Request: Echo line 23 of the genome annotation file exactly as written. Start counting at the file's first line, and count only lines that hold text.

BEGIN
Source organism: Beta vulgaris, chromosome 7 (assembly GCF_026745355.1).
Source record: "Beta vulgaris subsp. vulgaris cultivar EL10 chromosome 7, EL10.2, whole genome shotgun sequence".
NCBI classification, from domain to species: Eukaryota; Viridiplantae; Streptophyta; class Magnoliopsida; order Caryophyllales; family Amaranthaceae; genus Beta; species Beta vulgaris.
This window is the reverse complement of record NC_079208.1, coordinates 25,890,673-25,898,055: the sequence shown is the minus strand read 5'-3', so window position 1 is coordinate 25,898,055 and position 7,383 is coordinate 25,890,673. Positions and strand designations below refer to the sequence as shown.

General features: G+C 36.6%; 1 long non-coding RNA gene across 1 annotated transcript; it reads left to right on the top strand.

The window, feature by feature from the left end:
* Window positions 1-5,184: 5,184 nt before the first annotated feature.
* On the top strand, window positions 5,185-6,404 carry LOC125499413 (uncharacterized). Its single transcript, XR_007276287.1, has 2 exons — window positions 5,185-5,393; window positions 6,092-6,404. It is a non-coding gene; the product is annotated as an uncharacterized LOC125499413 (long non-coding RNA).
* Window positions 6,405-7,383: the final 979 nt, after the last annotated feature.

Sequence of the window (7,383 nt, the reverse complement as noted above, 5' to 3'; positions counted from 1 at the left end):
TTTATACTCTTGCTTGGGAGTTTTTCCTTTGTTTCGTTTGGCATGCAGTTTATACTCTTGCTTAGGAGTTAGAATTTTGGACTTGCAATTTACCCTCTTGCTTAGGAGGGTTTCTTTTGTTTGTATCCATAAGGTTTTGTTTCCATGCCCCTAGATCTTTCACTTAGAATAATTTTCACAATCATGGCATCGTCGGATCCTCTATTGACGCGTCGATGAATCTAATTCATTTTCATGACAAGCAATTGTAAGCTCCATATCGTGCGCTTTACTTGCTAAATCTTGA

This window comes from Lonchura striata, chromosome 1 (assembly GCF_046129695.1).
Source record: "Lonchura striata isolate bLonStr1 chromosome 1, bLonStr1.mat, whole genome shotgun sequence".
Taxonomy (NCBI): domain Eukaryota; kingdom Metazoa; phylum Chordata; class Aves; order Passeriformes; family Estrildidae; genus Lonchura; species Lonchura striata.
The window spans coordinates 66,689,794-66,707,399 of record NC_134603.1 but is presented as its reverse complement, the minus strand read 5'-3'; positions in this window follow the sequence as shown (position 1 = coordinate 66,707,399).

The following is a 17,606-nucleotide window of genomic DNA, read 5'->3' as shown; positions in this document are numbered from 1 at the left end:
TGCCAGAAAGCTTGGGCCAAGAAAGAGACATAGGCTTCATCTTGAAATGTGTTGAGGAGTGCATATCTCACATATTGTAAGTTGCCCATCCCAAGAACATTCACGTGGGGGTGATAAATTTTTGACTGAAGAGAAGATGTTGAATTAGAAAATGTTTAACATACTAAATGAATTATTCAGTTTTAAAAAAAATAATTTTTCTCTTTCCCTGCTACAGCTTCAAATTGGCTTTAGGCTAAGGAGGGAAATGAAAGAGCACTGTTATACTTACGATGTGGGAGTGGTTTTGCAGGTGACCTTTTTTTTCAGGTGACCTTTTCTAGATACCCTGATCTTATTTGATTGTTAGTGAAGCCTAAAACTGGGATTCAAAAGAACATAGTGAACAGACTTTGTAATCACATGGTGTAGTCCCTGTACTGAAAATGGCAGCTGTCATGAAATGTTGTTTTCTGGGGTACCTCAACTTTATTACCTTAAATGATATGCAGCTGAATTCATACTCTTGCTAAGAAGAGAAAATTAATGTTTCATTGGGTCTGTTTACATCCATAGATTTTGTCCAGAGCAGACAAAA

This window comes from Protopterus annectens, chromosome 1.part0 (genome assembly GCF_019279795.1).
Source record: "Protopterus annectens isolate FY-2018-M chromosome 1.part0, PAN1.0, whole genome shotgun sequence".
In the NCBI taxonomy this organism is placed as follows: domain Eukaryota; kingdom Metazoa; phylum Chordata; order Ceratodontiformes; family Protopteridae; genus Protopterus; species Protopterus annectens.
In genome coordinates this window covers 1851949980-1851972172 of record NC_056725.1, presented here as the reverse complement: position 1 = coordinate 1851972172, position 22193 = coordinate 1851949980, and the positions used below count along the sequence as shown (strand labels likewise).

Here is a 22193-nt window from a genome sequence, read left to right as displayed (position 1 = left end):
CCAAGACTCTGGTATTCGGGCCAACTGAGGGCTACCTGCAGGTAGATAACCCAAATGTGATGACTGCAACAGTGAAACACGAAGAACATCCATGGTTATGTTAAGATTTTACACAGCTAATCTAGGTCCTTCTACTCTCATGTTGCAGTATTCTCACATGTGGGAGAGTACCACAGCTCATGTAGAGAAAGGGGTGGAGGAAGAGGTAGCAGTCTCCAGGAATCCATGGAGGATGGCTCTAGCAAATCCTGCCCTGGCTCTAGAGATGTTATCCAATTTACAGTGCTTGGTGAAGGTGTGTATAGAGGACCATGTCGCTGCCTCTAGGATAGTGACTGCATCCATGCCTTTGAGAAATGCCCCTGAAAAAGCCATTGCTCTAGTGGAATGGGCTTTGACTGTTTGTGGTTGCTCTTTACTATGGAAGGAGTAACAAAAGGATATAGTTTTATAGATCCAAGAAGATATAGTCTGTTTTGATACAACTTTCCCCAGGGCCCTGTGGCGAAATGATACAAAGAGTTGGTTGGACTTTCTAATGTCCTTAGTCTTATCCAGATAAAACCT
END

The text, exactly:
CCAAGACTCTGGTATTCGGGCCAACTGAGGGCTACCTGCAGGTAGATAACCCAAATGTGATGACTGCAACAGTGAAACACGAAGAACATCCATGGTTATGTTAAGATTTTACACAGCTAATCTAGGTCCTTCTACTCTCATGTTGCAGTATTCTCACATGTGGGAGAGTACCACAGCTCATGTAGAGAAAGGGGTGGAGGAAGAGGTAGCAGTCTCCAGGAATCCATGGAGGATGGCTCTAGCAAATCCTGCCCTGGCTCTAGAGATGTTATCCAATTTACAGTGCTTGGTGAAGGTGTGTATAGAGGACCATGTCGCTGCCTCTAGGATAGTGACTGCATCCATGCCTTTGAGAAATGCCCCTGAAAAAGCCATTGCTCTAGTGGAATGGGCTTTGACTGTTTGTGGTTGCTCTTTACTATGGAAGGAGTAACAAAAGGATATAGTTTTATAGATCCAAGAAGATATAGTCTGTTTTGATACAACTTTCCCCAGGGCCCTGTGGCGAAATGATACAAAGAGTTGGTTGGACTTTCTAATGTCCTTAGTCTTATCCAGATAAAACCT